On the day he took over leadership of the Colorado football program, Mike MacIntyre did what his three predecessors should have done when they were in his shoes.
Gary Barnett promised a return to dominance. Dan Hawkins talked about Heisman Trophies and national championships and Hawk Love. Jon Embree promised to restore traditions and establish an identity.
MacIntyre kept it simple Monday.
"My slogan is no excuses no regrets," MacIntyre said. "Find a way. If you can't do it that way, we've got to find another way to be successful."
It is the basic mantra he used to raise San Jose State from the scrap heap of college football to a 10-win season this fall and a No. 24 national ranking in every major poll in just three years.
Colorado's new football coach laughed and nearly cried during his introductory press conference on the club level at Folsom Field. The 47-year-old exuded confidence in his ability to turn around the struggling CU program, referencing the fact that he's done it before. He teared up briefly when asked about the influence of his father, George, a former college coach, on his life and career.
George MacIntyre, who is battling multiple sclerosis at age 73, was undoubtedly proud beyond measure on the day his son became the highest paid CU coach in history agreeing to a five-year contract paying him $2 million per year, which is more than four times as much as the $450,000 he made coaching the San Jose State Spartans this season.
"I'm honored to be a Pac-12 coach," MacIntyre said. "All my life I've wanted to be a football coach. I grew up a coach's son. It's in my blood."
The contract also includes clauses requiring the school to meet certain deadlines in the process of beginning major facilities additions and enhancements in and around Folsom Field. MacIntyre said the clauses were vital to his decision to take the job because they showed commitment to winning from the school. Colorado will also pay a $400,000 buyout to San Jose State to fulfill a buyout clause in MacIntyre's contract there.
MacIntyre thanked his new bosses -- President Bruce Benson, Chancellor Phil DiStefano and athletic director Mike Bohn -- for the opportunity to coach a program he says he has admired since he was a high school and college player in the 1980s. He made one promise during his press conference and it was directed at those three men and the thousands of Buffs fans they represent.
"I will make you proud. I promise you," MacIntyre said. "We will work tirelessly. We will work correctly and we will work with passion. I think as you get to know me, you will say one thing about Mike MacIntyre, 'He has passion.' You might say some other things, but you're going to say I have passion."
The hiring concluded a two-week search for the 25th full-time coach in CU history. It was a process that was surreal at times and included multiple interviews and one very public rejection before finally concluding with a man who seemed to fit in well during his first day in Boulder. He had never been to the town before, though he has been to Colorado multiple times for both work and pleasure.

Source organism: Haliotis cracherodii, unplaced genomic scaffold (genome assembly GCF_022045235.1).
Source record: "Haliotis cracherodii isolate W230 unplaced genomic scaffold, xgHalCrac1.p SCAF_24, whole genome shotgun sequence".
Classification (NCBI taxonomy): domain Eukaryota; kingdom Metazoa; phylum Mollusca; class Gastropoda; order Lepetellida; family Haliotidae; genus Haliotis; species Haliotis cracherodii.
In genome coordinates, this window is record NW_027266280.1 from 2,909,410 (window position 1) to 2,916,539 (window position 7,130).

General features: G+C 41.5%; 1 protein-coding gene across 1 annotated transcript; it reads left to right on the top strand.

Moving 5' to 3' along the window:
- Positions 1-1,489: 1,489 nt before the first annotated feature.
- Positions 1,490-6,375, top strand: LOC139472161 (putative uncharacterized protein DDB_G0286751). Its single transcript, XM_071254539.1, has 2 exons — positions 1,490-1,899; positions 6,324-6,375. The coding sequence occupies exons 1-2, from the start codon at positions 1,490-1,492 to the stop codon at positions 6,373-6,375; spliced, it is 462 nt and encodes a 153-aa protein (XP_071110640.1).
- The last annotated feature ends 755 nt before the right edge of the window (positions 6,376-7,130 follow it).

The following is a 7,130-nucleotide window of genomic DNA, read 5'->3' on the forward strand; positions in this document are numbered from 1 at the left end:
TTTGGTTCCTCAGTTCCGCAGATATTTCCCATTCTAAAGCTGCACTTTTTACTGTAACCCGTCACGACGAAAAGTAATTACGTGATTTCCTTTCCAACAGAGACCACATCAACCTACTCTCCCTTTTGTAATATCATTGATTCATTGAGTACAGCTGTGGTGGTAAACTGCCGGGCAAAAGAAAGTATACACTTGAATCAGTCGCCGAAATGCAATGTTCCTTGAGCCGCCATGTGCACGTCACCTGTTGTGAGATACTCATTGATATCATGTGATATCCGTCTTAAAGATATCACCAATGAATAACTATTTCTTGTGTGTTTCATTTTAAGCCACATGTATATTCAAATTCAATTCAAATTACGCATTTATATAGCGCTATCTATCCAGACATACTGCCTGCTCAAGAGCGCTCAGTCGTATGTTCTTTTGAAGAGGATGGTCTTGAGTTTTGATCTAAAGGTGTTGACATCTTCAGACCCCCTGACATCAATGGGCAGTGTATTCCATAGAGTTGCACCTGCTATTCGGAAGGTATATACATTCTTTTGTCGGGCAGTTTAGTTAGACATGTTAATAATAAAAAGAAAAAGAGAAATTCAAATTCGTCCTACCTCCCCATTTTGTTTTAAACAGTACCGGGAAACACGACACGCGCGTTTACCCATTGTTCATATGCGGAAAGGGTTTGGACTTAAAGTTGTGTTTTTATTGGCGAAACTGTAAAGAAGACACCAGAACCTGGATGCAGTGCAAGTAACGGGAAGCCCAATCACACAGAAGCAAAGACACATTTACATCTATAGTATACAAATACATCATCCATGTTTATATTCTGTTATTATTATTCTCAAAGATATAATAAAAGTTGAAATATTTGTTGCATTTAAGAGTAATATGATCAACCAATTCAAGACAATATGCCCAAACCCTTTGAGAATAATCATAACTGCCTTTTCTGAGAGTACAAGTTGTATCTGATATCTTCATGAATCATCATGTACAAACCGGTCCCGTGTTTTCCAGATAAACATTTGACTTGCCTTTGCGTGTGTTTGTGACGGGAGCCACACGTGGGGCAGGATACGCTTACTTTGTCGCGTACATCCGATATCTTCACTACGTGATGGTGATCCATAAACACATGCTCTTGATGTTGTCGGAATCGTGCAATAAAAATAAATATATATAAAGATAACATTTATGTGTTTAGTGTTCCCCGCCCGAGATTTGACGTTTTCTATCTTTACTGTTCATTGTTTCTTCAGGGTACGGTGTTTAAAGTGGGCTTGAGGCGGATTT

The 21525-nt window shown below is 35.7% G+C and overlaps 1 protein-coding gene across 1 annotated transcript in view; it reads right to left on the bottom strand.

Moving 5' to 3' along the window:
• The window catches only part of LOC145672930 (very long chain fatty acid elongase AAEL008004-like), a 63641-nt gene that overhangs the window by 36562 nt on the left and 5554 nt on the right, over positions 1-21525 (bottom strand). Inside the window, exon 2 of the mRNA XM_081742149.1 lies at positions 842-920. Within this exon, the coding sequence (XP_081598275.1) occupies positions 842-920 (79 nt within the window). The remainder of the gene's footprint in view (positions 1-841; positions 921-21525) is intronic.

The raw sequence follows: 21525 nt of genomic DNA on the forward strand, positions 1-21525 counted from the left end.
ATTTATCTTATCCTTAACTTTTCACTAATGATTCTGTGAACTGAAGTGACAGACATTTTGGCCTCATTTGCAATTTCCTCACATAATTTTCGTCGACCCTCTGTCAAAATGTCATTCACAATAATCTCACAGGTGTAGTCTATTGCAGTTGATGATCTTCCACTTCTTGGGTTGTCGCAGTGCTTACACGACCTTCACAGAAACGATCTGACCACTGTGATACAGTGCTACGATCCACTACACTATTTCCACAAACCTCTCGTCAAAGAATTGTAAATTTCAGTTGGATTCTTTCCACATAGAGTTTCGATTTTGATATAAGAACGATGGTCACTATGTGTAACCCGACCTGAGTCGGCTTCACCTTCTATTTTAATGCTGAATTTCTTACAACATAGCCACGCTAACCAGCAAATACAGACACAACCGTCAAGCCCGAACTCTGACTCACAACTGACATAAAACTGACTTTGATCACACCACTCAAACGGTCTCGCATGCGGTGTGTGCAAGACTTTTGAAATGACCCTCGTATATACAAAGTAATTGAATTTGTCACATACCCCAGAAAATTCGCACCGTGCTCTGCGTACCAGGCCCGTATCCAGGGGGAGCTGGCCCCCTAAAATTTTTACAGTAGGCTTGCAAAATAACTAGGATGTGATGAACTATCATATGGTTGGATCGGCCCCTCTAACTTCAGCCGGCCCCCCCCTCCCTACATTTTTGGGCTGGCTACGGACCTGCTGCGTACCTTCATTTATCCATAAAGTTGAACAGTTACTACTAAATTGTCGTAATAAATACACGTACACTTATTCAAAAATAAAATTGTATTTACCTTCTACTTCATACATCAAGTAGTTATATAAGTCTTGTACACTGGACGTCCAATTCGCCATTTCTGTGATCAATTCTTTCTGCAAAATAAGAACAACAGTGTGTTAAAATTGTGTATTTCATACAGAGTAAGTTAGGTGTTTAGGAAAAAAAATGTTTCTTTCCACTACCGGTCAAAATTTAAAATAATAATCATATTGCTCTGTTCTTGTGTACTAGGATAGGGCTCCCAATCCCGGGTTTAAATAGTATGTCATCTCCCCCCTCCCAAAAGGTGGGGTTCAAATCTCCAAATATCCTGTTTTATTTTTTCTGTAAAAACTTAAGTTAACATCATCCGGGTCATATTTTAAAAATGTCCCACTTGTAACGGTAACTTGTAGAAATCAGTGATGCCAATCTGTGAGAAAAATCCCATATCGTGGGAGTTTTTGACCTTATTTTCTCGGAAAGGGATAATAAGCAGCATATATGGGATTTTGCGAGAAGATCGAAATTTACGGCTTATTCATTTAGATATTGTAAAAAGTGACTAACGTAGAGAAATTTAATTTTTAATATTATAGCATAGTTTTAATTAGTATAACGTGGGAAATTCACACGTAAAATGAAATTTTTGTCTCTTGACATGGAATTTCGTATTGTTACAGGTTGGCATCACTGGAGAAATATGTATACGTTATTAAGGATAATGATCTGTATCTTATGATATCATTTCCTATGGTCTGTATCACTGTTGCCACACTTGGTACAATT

"There is no question about it," Bohn said. "We've hired a football coach that all Buffs can stand shoulder to shoulder with. We couldn't be prouder of Mike and his family. He's a fit with our guiding principles and our high academic standards.
"He's a proven recruiter, a teacher and a leader who executes a plan to build a fundamentally strong program."
MacIntyre also was straightforward in describing the kind of football CU fans can expect to see on Saturdays next fall and in years to come. His offense will use a Pistol formation with spread principles while utilizing multiple personnel groups.
"I want to be able to have a run-play action conflict on the defense," MacIntyre said.
He said his system of using multiple personnel groups and playing a lot of players is modeled after Boise State.
"When you play more people, more personnel groups you have more happy kids," MacIntyre said. "They practice harder. They do better in class. They play harder. You have better production."
The Buffs will use a 4-3 defense with a lot of 4-2-5 principles under their new coaches. It is designed to best combat the dynamic offenses playing spread schemes and powerful pro-style attacks of the Pac-12 .
MacIntyre said his defense can be accurately compared to Texas Christian. It's one that gets after the quarterback. He said last year the Spartans had the three leaders in sacks in the Western Athletic Conference along with the player with the sixth best sack total.
CU players met with their new coach for more than 30 minutes prior to his press conference. They emerged from the meeting with generally positive things to say about what they heard from him. Defensive back Parker Orms said he liked that MacIntyre isn't acting like it's a rebuilding project. He told the players they can win now.
"He's a guy who wants to win now and that's what he basically preached to us that it can happen right away, but it's a process," Orms said.
Colorado hasn't had a winning season since 2005 and has been to only one bowl game in the past seven years. The Buffs are coming off a 1-11 season viewed as the worst in the modern era of the program. Why does MacIntyre believe he can win right away with largely the same players who produced the results this season?
"If you don't believe you can win, you're not going to win," MacIntyre said. "Now, will we win every game? I don't know. ...They better believe they can win."
MacIntyre's first test in his new job is still nine months away. He has recruiting concerns, a coaching staff to assemble, spring football to plan and hundreds of much smaller tasks in front of him.
"Yes, we've got a long way to go, but I've been there before and I know what to do," he said.